Back in 2000, for instance, the Supreme Court dismissed a lawsuit claiming the federal government was endorsing a Native American religion by restricting access to Rainbow Bridge at Rainbow Bridge National Monument. Of course, that ruling, in which the justices held that the couple that brought the lawsuit had suffered no personal injury and so had no standing to bring the lawsuit, could be brought back to the surface in this case.

But look elsewhere in the Park System:

* The Park Service in 2007 designated a synagogue designed by Frank Lloyd Wright as a National Historic Landmark. Could someone argue that means the government endorses Judaism?

* At Devil's Tower National Monument in Wyoming conflicts arise when Native Americans want to hold ceremonies at the tower and ask that climbing be restricted.

* And then there's the Christian Ministry In the National Parks, which holds non-denominational services every Sunday during the summer in more than 35 national parks. By permitting these services, does the Park Service tacitly endorse religion in general?


Anonymous, if you consider court documents "editorial comment," then I guess I'm guilty. Here's the second sentence of the case syllabus filed with the U.S. Supreme Court:

Claiming to be offended by a religious symbol’s presence on federal land, respondent Buono, a regular visitor to the Preserve, filed this suit alleging a violation of the First Amendment’s Establishment Clause and seeking an injunction requiring the Government to remove the cross.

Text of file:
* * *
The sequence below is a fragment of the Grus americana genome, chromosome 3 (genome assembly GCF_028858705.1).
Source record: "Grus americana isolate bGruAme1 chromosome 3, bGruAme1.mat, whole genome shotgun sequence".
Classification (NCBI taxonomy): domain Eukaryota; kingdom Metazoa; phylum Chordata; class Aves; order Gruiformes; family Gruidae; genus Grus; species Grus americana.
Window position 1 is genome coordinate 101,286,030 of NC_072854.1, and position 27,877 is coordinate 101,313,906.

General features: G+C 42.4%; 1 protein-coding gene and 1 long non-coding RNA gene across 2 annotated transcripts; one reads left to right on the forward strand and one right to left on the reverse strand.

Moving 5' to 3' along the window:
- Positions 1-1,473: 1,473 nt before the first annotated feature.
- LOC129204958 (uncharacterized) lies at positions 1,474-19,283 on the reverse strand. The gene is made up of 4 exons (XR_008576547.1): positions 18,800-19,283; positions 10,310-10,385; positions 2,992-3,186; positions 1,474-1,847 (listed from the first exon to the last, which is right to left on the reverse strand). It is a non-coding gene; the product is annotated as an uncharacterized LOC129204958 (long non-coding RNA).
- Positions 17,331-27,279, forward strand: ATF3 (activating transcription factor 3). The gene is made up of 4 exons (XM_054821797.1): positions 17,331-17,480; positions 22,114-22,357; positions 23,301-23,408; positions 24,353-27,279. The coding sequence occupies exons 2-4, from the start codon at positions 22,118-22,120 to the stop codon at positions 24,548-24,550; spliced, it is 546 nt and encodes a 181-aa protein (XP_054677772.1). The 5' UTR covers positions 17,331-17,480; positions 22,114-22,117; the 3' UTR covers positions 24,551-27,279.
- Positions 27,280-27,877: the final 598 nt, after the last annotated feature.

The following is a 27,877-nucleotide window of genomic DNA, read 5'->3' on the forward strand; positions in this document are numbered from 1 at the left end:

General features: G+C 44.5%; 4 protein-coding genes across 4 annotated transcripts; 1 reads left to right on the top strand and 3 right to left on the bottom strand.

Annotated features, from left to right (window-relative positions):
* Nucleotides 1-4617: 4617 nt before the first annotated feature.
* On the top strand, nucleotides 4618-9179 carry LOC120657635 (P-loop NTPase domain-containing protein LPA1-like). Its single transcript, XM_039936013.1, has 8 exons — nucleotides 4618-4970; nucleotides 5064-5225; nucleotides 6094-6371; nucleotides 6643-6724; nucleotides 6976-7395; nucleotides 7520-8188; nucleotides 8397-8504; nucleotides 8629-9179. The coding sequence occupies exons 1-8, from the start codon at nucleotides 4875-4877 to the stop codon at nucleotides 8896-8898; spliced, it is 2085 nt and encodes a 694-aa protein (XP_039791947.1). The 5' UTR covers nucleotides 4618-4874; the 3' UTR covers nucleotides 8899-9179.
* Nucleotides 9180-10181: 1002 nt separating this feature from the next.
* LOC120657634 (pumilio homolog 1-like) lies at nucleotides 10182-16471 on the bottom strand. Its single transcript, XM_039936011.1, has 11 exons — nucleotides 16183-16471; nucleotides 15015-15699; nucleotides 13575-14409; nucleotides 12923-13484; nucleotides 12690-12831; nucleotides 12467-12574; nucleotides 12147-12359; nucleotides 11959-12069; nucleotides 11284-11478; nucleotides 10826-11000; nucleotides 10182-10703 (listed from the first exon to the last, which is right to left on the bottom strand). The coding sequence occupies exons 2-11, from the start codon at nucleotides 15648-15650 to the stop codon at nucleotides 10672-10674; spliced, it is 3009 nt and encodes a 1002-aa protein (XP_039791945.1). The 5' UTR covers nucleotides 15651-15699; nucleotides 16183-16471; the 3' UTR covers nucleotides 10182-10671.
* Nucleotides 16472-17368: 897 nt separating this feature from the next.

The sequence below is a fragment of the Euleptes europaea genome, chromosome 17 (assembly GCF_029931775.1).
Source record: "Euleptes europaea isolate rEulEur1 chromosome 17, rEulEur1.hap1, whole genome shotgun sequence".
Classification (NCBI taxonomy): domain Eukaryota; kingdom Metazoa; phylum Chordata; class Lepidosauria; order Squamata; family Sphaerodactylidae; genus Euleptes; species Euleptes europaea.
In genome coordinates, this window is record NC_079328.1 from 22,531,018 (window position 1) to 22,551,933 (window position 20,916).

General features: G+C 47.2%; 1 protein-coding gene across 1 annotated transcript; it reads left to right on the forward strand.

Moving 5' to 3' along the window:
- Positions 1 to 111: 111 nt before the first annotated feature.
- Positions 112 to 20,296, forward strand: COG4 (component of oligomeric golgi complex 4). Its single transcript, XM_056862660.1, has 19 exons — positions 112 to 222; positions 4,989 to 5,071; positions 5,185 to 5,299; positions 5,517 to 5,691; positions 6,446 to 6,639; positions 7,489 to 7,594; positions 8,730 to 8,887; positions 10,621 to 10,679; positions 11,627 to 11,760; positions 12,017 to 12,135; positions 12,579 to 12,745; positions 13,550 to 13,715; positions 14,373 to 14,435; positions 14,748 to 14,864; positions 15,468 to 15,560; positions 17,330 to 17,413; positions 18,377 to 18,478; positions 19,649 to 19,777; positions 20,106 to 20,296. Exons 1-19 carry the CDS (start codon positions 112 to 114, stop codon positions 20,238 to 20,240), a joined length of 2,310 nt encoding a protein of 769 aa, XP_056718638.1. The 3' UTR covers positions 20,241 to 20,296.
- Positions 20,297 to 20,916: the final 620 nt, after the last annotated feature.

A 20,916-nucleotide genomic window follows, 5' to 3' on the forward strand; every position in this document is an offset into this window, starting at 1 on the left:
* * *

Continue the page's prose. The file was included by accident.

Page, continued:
"... in 2001 Mr. Buono filed a lawsuit, supported by the American Civil Liberties Union, to have the cross removed because it offended him. "

That sounds suspiciously like a bit of an editorial comment. I am quite certain that he did not sue "because the cross offended him." There is no constitutional right to not be offended. There is, however, legal precedent regarding the separation of church and state. Somehow, I think it might be a bit better journalism for you to edit your article so that it reflects this truth. As it stand it suggests a point of view rather than an unbiased report.

Because, soldier, your experience is yours, your god is yours, and others have equally valid experiences and gods.

I enlisted 20 years before you and am also a combat vet, and have a totally different spiritual life than yours. Equally valid or invalid as yours for you. I would really not want to impose my personal experience with my gods on you, nor you on me.